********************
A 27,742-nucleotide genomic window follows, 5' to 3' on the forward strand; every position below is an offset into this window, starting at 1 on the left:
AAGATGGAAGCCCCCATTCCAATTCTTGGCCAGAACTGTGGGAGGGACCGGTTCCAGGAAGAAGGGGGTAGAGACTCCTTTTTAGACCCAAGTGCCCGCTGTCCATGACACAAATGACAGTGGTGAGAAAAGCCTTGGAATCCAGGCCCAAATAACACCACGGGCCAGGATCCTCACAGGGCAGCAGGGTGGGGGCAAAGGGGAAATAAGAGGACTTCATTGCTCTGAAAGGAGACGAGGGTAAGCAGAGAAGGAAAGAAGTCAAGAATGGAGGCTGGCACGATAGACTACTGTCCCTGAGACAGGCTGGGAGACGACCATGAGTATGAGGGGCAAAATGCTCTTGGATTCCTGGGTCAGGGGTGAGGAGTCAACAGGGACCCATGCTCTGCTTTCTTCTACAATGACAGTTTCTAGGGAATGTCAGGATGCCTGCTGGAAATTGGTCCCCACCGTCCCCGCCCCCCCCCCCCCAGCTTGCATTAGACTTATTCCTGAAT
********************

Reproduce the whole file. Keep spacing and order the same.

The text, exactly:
A 27,742-nucleotide genomic window follows, 5' to 3' on the forward strand; every position below is an offset into this window, starting at 1 on the left:
AAGATGGAAGCCCCCATTCCAATTCTTGGCCAGAACTGTGGGAGGGACCGGTTCCAGGAAGAAGGGGGTAGAGACTCCTTTTTAGACCCAAGTGCCCGCTGTCCATGACACAAATGACAGTGGTGAGAAAAGCCTTGGAATCCAGGCCCAAATAACACCACGGGCCAGGATCCTCACAGGGCAGCAGGGTGGGGGCAAAGGGGAAATAAGAGGACTTCATTGCTCTGAAAGGAGACGAGGGTAAGCAGAGAAGGAAAGAAGTCAAGAATGGAGGCTGGCACGATAGACTACTGTCCCTGAGACAGGCTGGGAGACGACCATGAGTATGAGGGGCAAAATGCTCTTGGATTCCTGGGTCAGGGGTGAGGAGTCAACAGGGACCCATGCTCTGCTTTCTTCTACAATGACAGTTTCTAGGGAATGTCAGGATGCCTGCTGGAAATTGGTCCCCACCGTCCCCGCCCCCCCCCCCCCAGCTTGCATTAGACTTATTCCTGAAT